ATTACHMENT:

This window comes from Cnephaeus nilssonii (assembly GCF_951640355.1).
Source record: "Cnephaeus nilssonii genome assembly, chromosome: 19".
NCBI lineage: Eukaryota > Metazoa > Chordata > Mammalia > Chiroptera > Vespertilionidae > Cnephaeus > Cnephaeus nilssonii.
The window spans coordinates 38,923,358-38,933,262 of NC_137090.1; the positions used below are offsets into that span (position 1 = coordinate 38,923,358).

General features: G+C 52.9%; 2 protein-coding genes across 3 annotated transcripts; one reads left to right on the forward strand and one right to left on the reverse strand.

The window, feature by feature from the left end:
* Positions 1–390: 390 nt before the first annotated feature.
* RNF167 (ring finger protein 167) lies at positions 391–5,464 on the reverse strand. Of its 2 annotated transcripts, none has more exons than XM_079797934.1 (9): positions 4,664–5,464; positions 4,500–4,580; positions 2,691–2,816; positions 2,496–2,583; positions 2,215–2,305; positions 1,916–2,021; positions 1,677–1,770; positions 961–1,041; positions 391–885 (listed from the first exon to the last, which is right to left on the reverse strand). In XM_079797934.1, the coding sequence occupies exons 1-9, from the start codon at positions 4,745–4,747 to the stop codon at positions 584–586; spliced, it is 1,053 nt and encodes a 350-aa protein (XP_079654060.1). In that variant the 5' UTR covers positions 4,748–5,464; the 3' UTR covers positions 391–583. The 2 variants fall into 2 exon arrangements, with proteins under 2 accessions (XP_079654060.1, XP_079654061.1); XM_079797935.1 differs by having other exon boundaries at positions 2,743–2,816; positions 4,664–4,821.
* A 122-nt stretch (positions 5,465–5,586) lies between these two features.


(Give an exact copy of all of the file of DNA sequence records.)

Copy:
This window comes from Cnephaeus nilssonii (assembly GCF_951640355.1).
Source record: "Cnephaeus nilssonii genome assembly, chromosome: 19".
NCBI lineage: Eukaryota > Metazoa > Chordata > Mammalia > Chiroptera > Vespertilionidae > Cnephaeus > Cnephaeus nilssonii.
The window spans coordinates 38,923,358-38,933,262 of NC_137090.1; the positions used below are offsets into that span (position 1 = coordinate 38,923,358).

General features: G+C 52.9%; 2 protein-coding genes across 3 annotated transcripts; one reads left to right on the forward strand and one right to left on the reverse strand.

The window, feature by feature from the left end:
* Positions 1–390: 390 nt before the first annotated feature.
* RNF167 (ring finger protein 167) lies at positions 391–5,464 on the reverse strand. Of its 2 annotated transcripts, none has more exons than XM_079797934.1 (9): positions 4,664–5,464; positions 4,500–4,580; positions 2,691–2,816; positions 2,496–2,583; positions 2,215–2,305; positions 1,916–2,021; positions 1,677–1,770; positions 961–1,041; positions 391–885 (listed from the first exon to the last, which is right to left on the reverse strand). In XM_079797934.1, the coding sequence occupies exons 1-9, from the start codon at positions 4,745–4,747 to the stop codon at positions 584–586; spliced, it is 1,053 nt and encodes a 350-aa protein (XP_079654060.1). In that variant the 5' UTR covers positions 4,748–5,464; the 3' UTR covers positions 391–583. The 2 variants fall into 2 exon arrangements, with proteins under 2 accessions (XP_079654060.1, XP_079654061.1); XM_079797935.1 differs by having other exon boundaries at positions 2,743–2,816; positions 4,664–4,821.
* A 122-nt stretch (positions 5,465–5,586) lies between these two features.